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Counselling Psychology - Laws, Ethics and Morals

In their professional life, counsellors are always considering moral, ethical, and legal implications of their daily activities. Can you briefly distinguish among those three kinds of implications and specify to what degree they follow more or less clear-cut, unambiguous standards or requirements?

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This is an interesting question. Please see response below, as well as two supporting resources attached. I hope this helps and take care.


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The moral implications of counsellor's daily activities is acting in a way that matches her or his personal 'moral' values (or not), meaning what is considered morally 'right' or 'wrong.' When a professional's actions reflect her or his moral values, she or he is said to have integrity. Moral values often stem from childhood and religious affiliations. People with strong moral convictions are more clear-cut than those who have soft convictions or sway from world-view to world-view, not really having any strong convictions. However, there are some general moral standards that most agree with (e.g., murder is wrong). However, at times it is also import to set your moral or religious convictions aside if they conflict with the professional mandates or client values e.g., homosexual behavior is a wrong; gambling is wrong, etc. If that is not possible, then it ties into ethics, as the counsellor must then be willing to make a referral (see illustrative example below, about respected the diversity of the clients).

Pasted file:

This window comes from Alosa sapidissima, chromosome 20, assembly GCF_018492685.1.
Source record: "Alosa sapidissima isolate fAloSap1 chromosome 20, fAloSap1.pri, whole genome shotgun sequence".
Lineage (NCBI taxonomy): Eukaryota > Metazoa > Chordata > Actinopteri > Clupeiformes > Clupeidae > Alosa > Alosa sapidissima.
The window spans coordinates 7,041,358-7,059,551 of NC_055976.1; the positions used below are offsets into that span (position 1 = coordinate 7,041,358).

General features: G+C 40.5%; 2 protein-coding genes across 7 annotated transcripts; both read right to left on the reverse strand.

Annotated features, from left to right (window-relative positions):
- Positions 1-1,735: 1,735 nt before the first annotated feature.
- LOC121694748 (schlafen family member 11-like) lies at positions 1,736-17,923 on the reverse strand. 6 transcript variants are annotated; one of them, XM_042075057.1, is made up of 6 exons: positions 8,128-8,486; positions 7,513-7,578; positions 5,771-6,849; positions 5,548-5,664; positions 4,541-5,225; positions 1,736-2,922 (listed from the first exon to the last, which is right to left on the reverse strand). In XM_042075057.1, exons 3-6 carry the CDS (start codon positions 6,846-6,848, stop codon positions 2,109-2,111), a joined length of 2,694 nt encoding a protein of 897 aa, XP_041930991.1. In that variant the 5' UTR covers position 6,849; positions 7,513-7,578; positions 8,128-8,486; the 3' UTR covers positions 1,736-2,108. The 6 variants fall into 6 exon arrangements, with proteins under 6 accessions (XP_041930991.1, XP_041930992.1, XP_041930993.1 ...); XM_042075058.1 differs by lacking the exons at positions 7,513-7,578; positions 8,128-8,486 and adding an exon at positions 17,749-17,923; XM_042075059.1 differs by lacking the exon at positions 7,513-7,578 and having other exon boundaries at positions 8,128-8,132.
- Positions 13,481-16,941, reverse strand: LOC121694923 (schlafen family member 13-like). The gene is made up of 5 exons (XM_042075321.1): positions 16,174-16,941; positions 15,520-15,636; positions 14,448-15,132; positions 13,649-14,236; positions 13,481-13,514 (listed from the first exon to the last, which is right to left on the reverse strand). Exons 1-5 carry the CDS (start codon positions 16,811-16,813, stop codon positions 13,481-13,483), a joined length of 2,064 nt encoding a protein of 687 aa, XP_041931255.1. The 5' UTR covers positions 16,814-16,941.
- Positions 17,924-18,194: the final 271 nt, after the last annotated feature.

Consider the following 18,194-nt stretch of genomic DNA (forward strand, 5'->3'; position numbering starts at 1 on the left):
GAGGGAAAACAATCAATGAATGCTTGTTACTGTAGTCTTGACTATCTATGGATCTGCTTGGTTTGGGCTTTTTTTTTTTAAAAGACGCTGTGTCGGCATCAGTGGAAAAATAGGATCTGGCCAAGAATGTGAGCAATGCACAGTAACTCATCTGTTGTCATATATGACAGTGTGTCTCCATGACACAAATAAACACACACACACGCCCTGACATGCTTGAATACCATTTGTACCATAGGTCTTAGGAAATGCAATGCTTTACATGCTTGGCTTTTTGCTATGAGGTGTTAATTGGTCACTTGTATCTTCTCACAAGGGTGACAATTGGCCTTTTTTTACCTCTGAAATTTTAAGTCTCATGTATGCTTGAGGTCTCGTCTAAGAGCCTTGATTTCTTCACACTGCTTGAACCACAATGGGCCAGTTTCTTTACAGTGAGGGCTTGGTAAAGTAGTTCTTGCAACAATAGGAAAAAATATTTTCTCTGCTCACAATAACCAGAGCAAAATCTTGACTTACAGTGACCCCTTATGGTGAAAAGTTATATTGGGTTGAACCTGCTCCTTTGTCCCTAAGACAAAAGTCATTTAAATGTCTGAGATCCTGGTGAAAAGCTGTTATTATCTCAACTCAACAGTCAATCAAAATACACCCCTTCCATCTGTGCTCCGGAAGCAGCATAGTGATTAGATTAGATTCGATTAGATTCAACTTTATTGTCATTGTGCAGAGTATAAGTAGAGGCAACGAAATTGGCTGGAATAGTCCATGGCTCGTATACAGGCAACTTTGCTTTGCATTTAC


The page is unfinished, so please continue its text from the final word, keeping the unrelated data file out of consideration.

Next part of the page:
Ethical implications of daily activities of counsellors are many, such as treating the client with respect and dignity, respecting the autonomy of the client to make her or his own decisions, etc. Ethical conduct is based on suggested standards and ...

Solution Summary

This solution discusses the legal, moral and ethical implications for counsellors, and also to what degree they follow more or less clear-cut, unambiguous standards or requirements. Supplemented with a code of ethics and guiding principles for counselling.